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Q. I own a condo that I lease out, and my board recently informed me and my fellow owners that they have decided to assess a sublet fee of two months common charges for each lease and lease renewal.
The board says this is "industry standard" and hence reasonable for condominiums. In addition to this fee, there are over $850 in application and move fees (as well as additional deposits for the move).
Our bylaws include what seem to be a standard provision which we would think would indicate against this sort of fee (nevermind whether or not it is market standard).
These fees seem extremely high. Are they really industry standard, as the board claims? Are they reasonable? Legal?
A. While there may be a nascent trend toward imposing sublet fees upon condo owners who rent out their units, the amounts you mention seem unusually high, say our experts.
"Our condominiums typically charge a one month common charge sublet fee and a $250 renewal fee," says Michael Wolfe, a property manager and president of Midboro Management. However, he says, "The majority of our condo buildings do not charge anything for a renewal and only require a copy of the new lease agreement. The standard move-in deposit is $1,000 refundable move and a $500 non-refundable accommodation/service fee."
Co-op and condo attorney Jeffrey Reich of Wolf Haldenstein Adler Freeman & Herz says that while sublet fees are more common than they used to be in condos, "I would not say that such fees have reached the level of an industry standard."
In fact, although co-ops commonly charge such fees, it is highly unusual to see condos impose a significant rental fee outside of the application fees, agrees real estate broker Mike Akerly of Akerly Real Estate.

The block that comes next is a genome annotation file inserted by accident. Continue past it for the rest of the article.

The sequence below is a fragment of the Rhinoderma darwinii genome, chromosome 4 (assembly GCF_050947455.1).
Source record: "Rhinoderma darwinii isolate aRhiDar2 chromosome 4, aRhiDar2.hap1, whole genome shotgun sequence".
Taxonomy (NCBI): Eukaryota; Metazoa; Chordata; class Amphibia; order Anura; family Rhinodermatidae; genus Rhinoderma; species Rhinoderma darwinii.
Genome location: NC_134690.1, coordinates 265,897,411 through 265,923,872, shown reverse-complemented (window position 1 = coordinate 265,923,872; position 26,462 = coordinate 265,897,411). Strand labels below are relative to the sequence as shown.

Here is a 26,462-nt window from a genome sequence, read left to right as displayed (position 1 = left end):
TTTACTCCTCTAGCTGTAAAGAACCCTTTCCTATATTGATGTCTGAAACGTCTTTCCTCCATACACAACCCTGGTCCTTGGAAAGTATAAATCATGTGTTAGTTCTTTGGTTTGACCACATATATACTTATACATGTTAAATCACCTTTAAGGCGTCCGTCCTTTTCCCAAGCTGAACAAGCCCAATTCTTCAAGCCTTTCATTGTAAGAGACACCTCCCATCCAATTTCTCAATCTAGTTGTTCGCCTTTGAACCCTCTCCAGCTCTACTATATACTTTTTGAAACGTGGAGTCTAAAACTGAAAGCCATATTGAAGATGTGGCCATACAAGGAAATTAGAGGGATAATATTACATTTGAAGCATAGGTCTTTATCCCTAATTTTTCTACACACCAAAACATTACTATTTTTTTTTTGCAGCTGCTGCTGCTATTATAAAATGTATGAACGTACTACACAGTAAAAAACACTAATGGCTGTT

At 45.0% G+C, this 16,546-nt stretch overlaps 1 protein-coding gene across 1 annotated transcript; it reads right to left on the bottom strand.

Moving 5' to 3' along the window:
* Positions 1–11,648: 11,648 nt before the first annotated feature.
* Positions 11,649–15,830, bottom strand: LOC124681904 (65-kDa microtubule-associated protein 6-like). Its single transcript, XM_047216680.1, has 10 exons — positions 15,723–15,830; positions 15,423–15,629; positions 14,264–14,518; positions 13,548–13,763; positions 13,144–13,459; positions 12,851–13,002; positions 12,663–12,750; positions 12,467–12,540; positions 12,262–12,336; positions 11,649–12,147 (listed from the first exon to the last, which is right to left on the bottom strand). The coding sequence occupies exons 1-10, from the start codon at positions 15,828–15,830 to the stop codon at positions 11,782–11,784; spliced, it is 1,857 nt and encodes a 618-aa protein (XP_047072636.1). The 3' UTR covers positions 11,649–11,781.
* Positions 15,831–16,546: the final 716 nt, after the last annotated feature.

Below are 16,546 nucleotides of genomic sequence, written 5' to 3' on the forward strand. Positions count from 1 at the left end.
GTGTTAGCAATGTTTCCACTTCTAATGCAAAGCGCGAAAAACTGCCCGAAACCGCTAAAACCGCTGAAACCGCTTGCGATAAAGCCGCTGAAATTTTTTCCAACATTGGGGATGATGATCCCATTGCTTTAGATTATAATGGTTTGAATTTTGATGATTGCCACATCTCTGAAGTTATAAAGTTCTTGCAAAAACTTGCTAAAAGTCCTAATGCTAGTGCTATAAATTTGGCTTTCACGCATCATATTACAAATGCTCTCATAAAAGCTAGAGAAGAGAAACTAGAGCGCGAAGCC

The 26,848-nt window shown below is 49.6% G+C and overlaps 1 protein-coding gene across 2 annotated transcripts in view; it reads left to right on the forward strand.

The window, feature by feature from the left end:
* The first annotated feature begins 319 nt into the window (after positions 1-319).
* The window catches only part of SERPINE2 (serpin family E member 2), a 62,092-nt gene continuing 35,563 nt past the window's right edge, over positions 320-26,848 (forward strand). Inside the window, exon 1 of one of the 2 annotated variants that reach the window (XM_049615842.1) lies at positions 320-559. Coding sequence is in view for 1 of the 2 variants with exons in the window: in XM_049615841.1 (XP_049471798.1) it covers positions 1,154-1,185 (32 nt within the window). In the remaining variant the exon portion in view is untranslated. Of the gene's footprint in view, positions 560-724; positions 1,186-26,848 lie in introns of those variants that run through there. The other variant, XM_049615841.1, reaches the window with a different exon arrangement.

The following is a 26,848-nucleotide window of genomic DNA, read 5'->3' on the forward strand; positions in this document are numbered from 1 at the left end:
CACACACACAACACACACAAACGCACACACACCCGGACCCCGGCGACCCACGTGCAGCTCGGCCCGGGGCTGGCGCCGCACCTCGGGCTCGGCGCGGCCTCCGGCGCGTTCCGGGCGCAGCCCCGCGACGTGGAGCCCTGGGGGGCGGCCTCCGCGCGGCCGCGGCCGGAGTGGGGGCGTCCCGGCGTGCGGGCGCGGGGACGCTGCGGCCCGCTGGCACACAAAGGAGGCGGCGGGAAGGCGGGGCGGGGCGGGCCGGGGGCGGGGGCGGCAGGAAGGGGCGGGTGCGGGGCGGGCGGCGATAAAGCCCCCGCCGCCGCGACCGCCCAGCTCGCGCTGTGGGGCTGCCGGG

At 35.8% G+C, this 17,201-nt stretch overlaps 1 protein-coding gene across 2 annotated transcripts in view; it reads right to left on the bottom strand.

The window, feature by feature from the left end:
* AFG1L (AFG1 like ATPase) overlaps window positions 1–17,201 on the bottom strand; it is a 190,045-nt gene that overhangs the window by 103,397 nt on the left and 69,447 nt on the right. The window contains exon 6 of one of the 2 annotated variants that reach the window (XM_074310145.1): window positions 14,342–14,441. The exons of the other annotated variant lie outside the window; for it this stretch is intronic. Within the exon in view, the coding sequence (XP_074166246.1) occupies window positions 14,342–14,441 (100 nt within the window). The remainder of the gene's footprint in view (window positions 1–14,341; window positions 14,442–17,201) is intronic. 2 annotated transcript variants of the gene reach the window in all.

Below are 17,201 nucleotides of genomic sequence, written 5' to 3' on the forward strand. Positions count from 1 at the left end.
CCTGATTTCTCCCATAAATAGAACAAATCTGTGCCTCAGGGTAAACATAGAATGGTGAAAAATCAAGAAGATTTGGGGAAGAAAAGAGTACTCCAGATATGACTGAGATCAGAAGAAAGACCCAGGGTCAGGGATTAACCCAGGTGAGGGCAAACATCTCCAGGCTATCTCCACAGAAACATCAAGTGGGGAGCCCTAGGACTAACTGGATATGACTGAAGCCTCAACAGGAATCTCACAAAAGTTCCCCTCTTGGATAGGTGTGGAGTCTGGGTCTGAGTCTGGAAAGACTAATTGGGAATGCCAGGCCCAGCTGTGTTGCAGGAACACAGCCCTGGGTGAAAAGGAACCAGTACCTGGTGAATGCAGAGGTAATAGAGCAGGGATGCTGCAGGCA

"However, boards are often looking for ways to generate revenue particularly if they are in need of funds for unexpected capital expenditures or if they are struggling with owners who are in arrears on their common charges," Akerly said.
Another possisibility is that your board wants to discourage sublets. The reason might be quality-of-life issues with renters, or an owner-occupancy rate in your building that is too low to satisfy strict lending requirements. The latter makes it harder to obtain a mortgage on a unit or refinance one, thereby depressing resale values.
"Fees tend to be driven by the climate of the building," agrees Wolfe. "Many condos are instituting rules to become more 'co-op like' to remove the transient nature of many condominiums. Those tend to have higher fees. You need to find the building that fits your needs.'
Whether the fees can be legally challenged depends on your bylaws.
"Such fees could not be imposed without express authority in the condominium bylaws or properly enacted amendment thereto," says Reich.
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